On Monday, Iceland’s XI didn’t panic when they went down after an early penalty, equalizing two minutes later before taking the lead in the 18th. They were stout for the duration of the game, severely limiting an English team that had no identity, no creativity and no idea of how they should be playing.

Even with all of that, England probably wins Monday’s match nine times out of 10. Talent usually carries the day. But by having an identity and understanding each other, Iceland (who, it should be noted, have some very talented players of their own) gave themselves a chance.

The US used to have an identity, an understanding of how they wanted to play. That identity didn’t always net the Americans wins against world-class opposition, but it usually gave them a shot.

They haven’t had any sort of ironclad identity under Klinsmann, and it’s repeatedly cost them against more talented opponents. We saw it in the 2014 World Cup against Belgium (a game that could have been a bloodbath if not for some serious heroics from Tim Howard) and we saw it again in the opener against Colombia, who knew the US couldn't trouble them after an early goal, and in the semis against Argentina.

Some of that may come down to Klinsmann’s stated desire to play a more proactive style, something that doesn’t really jibe with a sit-deep-and-counter mentality. But that may be a bit too kind. After all, having an identity doesn’t mean you have to necessarily play the same way every match. You can come out aggressive against lesser foes, and play a more defensive style against world-class opposition. As long as the players are drilled for both situations and have an understanding of what they should be doing in each, the US should have what it takes to compete with absolutely everyone.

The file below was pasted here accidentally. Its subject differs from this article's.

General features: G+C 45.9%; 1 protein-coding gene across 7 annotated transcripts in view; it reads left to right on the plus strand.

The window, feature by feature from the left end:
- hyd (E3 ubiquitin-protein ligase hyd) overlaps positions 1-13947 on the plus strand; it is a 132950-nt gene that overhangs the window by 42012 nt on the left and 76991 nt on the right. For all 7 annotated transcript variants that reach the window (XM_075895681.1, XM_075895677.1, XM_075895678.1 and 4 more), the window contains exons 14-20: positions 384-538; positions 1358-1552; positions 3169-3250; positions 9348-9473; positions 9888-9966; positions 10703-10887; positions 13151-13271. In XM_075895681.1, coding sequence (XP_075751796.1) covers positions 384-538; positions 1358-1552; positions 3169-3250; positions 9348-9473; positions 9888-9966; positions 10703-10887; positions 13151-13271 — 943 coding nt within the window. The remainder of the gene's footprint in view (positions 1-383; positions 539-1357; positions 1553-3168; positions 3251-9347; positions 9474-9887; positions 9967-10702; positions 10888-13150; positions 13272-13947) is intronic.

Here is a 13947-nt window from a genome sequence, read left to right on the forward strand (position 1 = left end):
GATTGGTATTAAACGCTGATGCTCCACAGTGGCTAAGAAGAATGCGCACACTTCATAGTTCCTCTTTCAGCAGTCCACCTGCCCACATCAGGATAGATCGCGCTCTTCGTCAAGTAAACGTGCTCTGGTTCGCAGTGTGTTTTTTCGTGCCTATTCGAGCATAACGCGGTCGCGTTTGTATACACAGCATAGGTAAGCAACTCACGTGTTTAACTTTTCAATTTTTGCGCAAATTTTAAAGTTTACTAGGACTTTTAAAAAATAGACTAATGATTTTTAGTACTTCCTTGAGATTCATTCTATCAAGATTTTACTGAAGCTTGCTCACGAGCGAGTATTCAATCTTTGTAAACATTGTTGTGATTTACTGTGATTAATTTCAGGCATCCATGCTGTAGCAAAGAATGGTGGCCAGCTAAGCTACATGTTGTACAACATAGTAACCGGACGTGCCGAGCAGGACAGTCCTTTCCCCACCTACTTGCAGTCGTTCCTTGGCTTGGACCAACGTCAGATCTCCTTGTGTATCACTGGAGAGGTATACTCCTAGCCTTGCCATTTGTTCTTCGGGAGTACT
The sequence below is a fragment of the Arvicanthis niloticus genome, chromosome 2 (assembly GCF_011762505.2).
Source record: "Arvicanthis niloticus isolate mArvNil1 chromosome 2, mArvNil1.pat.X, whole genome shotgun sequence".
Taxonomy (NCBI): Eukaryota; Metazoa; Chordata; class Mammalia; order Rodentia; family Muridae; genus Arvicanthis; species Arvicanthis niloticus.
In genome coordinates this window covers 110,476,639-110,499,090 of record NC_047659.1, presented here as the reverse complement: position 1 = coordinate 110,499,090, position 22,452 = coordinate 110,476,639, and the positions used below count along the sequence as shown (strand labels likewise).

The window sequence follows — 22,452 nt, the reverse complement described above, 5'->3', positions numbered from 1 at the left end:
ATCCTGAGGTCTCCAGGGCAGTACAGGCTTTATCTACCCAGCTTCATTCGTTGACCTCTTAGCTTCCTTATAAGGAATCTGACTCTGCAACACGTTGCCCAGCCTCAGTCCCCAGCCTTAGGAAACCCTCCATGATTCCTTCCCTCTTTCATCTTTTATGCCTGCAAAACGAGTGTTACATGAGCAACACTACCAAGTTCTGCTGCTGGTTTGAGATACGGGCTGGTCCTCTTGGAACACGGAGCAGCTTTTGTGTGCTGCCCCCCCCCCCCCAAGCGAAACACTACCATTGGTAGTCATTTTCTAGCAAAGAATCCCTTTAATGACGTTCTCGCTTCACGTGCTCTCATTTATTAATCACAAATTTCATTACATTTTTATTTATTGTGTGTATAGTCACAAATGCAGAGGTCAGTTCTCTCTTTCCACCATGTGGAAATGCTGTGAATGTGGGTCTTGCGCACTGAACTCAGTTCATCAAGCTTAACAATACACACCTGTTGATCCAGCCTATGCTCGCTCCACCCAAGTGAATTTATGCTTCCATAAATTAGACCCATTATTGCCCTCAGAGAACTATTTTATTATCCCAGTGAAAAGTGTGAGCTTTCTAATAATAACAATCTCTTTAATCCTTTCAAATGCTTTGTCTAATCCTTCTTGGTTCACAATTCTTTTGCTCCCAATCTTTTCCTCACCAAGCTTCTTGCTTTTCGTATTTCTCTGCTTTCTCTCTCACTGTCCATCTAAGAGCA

But they don’t have that identity at the moment. I think they have a shot at developing one with the 4-4-2 Klinsmann shifted to during the Copa. Until they do establish an identity, regardless of what shape it comes in, the US won’t have much of a shot of ever overcoming the talent gap and getting a result (in official competition) against the world’s best teams.

Out with the old, in with the new

Enough about identity. I’d like for the Copa America Centenario to serve as a bit of a turning point for the makeup of the US roster. I’m a big fan of Chris Wondolowski, Kyle Beckerman and Graham Zusi, but it’s probably time for Klinsmann to give the next generation a shot to take their places.